All of these books are on my To Be Read list for the Classics Club challenge, and I’ve no doubt I will get to them at some point. In the meantime, what are your favourite classics? Which do you highly recommend and which do you avoid like the plague??

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About Rachel

Avid reader & book blogger. Lover of Business. A fan of drinks & dancing. Ever optimistic. Feminist.

49 Responses

  1. Personally, I hated The Great Gatsby… I didn’t care about anyone and just didn’t get it. I wanted to love it but it just didn’t work out for me! TKAM and OFOTCN are wonderful books.

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  2. I so wanted to love The Great Gatsby but I didn’t. To Kill a Mockingbird and One Flew Over the Cuckoos Nest are wonderful though! I can’t believe you’ve not read P&P yet!

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  3. Elen @ A World of Reviews

    I need to read Great Expectations. I’ve seen the BBC version and it was really good, so I have to get around to reading it. I still need to read P&P too, because I feel like one of the only people who haven’t. 🙂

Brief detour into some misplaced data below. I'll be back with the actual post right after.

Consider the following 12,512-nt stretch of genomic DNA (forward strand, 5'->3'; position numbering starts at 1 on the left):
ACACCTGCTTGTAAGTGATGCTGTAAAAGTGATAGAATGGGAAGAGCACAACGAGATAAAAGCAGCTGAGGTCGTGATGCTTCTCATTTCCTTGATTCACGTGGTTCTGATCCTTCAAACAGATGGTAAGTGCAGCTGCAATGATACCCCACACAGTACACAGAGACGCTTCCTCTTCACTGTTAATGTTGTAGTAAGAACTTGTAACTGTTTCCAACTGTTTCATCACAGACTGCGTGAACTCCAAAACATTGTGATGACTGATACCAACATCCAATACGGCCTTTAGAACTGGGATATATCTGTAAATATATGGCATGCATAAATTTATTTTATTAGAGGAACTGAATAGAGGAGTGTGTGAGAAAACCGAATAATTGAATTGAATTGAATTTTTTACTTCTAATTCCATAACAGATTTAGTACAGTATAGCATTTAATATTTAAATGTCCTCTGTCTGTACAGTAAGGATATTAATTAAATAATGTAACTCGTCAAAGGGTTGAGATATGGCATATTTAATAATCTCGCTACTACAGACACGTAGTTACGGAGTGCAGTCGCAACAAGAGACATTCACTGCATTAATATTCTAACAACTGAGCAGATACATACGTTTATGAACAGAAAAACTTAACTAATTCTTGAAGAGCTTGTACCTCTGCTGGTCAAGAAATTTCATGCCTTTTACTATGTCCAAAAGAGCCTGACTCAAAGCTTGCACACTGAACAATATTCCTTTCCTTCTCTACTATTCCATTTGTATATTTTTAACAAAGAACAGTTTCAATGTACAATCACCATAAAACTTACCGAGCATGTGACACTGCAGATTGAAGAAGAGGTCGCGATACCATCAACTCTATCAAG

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      1. Elen @ A World of Reviews

        Definitely. It was so much easier to read North and South because I already kind of knew what was going on.

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      1. Of course we can chat about them! Although, I might have to refresh my memory on a few of them – it’s been awhile. I’ve set my own Classics Challenge, but I didn’t link up to the Classics Club, because I don’t want to blog reviews of ALL of them. 😉

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  4. Don’t be ashamed! I haven’t read many of these either (including 1984, Fahrenheit 451, and basically all the Americans). There’s a difference between having read the classics and knowing what they’re about. We should get started on our reading!

    My TTT